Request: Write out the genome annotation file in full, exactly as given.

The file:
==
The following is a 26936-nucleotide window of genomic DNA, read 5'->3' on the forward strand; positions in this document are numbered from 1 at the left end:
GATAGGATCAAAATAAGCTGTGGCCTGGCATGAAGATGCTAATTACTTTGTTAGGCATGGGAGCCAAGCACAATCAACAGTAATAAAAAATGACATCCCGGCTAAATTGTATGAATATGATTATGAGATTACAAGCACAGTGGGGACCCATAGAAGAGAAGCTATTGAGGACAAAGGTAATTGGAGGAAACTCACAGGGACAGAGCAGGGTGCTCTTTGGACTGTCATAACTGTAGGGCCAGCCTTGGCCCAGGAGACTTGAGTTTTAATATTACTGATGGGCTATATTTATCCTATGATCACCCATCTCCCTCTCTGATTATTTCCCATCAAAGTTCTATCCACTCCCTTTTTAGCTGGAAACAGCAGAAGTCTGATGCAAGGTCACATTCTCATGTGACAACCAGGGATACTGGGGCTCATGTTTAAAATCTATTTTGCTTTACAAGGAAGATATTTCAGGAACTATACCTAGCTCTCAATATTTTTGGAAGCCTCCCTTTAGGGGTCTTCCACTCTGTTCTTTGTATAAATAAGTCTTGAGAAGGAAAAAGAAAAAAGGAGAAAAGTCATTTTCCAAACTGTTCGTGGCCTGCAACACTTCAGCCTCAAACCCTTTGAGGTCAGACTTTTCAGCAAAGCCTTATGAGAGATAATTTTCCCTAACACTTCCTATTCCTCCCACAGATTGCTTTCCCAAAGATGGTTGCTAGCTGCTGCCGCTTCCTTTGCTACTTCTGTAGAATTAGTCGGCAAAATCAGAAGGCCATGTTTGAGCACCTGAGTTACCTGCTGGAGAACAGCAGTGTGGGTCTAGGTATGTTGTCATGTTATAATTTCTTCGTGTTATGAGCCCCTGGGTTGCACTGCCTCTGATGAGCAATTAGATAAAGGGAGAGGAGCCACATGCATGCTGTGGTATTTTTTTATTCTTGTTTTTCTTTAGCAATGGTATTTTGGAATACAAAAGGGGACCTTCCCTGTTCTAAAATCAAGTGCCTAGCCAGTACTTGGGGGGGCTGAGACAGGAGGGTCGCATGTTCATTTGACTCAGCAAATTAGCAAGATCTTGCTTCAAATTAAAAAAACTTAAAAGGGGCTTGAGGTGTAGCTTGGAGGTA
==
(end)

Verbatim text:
The following is a 26936-nucleotide window of genomic DNA, read 5'->3' on the forward strand; positions in this document are numbered from 1 at the left end:
GATAGGATCAAAATAAGCTGTGGCCTGGCATGAAGATGCTAATTACTTTGTTAGGCATGGGAGCCAAGCACAATCAACAGTAATAAAAAATGACATCCCGGCTAAATTGTATGAATATGATTATGAGATTACAAGCACAGTGGGGACCCATAGAAGAGAAGCTATTGAGGACAAAGGTAATTGGAGGAAACTCACAGGGACAGAGCAGGGTGCTCTTTGGACTGTCATAACTGTAGGGCCAGCCTTGGCCCAGGAGACTTGAGTTTTAATATTACTGATGGGCTATATTTATCCTATGATCACCCATCTCCCTCTCTGATTATTTCCCATCAAAGTTCTATCCACTCCCTTTTTAGCTGGAAACAGCAGAAGTCTGATGCAAGGTCACATTCTCATGTGACAACCAGGGATACTGGGGCTCATGTTTAAAATCTATTTTGCTTTACAAGGAAGATATTTCAGGAACTATACCTAGCTCTCAATATTTTTGGAAGCCTCCCTTTAGGGGTCTTCCACTCTGTTCTTTGTATAAATAAGTCTTGAGAAGGAAAAAGAAAAAAGGAGAAAAGTCATTTTCCAAACTGTTCGTGGCCTGCAACACTTCAGCCTCAAACCCTTTGAGGTCAGACTTTTCAGCAAAGCCTTATGAGAGATAATTTTCCCTAACACTTCCTATTCCTCCCACAGATTGCTTTCCCAAAGATGGTTGCTAGCTGCTGCCGCTTCCTTTGCTACTTCTGTAGAATTAGTCGGCAAAATCAGAAGGCCATGTTTGAGCACCTGAGTTACCTGCTGGAGAACAGCAGTGTGGGTCTAGGTATGTTGTCATGTTATAATTTCTTCGTGTTATGAGCCCCTGGGTTGCACTGCCTCTGATGAGCAATTAGATAAAGGGAGAGGAGCCACATGCATGCTGTGGTATTTTTTTATTCTTGTTTTTCTTTAGCAATGGTATTTTGGAATACAAAAGGGGACCTTCCCTGTTCTAAAATCAAGTGCCTAGCCAGTACTTGGGGGGGCTGAGACAGGAGGGTCGCATGTTCATTTGACTCAGCAAATTAGCAAGATCTTGCTTCAAATTAAAAAAACTTAAAAGGGGCTTGAGGTGTAGCTTGGAGGTA